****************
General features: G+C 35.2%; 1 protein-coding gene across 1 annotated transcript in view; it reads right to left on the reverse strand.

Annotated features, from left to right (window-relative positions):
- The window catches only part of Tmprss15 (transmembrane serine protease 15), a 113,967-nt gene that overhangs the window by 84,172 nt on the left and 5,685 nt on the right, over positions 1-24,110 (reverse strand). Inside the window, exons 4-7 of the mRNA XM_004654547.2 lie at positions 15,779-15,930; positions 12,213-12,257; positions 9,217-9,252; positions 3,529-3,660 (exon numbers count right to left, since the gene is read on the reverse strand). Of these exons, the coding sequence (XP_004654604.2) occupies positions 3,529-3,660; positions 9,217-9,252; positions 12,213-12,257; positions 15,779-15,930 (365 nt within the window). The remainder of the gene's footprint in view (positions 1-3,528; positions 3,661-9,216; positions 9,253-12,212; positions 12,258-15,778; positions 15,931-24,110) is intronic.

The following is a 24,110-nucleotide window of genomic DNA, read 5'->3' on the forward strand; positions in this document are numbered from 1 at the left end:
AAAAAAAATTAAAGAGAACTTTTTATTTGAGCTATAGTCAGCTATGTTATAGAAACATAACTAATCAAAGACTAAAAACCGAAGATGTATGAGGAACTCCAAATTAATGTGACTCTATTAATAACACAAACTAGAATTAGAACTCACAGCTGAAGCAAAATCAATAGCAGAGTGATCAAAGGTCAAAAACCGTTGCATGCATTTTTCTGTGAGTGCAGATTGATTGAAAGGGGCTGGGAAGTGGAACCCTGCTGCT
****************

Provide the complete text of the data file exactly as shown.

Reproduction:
General features: G+C 35.2%; 1 protein-coding gene across 1 annotated transcript in view; it reads right to left on the reverse strand.

Annotated features, from left to right (window-relative positions):
- The window catches only part of Tmprss15 (transmembrane serine protease 15), a 113,967-nt gene that overhangs the window by 84,172 nt on the left and 5,685 nt on the right, over positions 1-24,110 (reverse strand). Inside the window, exons 4-7 of the mRNA XM_004654547.2 lie at positions 15,779-15,930; positions 12,213-12,257; positions 9,217-9,252; positions 3,529-3,660 (exon numbers count right to left, since the gene is read on the reverse strand). Of these exons, the coding sequence (XP_004654604.2) occupies positions 3,529-3,660; positions 9,217-9,252; positions 12,213-12,257; positions 15,779-15,930 (365 nt within the window). The remainder of the gene's footprint in view (positions 1-3,528; positions 3,661-9,216; positions 9,253-12,212; positions 12,258-15,778; positions 15,931-24,110) is intronic.

The following is a 24,110-nucleotide window of genomic DNA, read 5'->3' on the forward strand; positions in this document are numbered from 1 at the left end:
AAAAAAAATTAAAGAGAACTTTTTATTTGAGCTATAGTCAGCTATGTTATAGAAACATAACTAATCAAAGACTAAAAACCGAAGATGTATGAGGAACTCCAAATTAATGTGACTCTATTAATAACACAAACTAGAATTAGAACTCACAGCTGAAGCAAAATCAATAGCAGAGTGATCAAAGGTCAAAAACCGTTGCATGCATTTTTCTGTGAGTGCAGATTGATTGAAAGGGGCTGGGAAGTGGAACCCTGCTGCT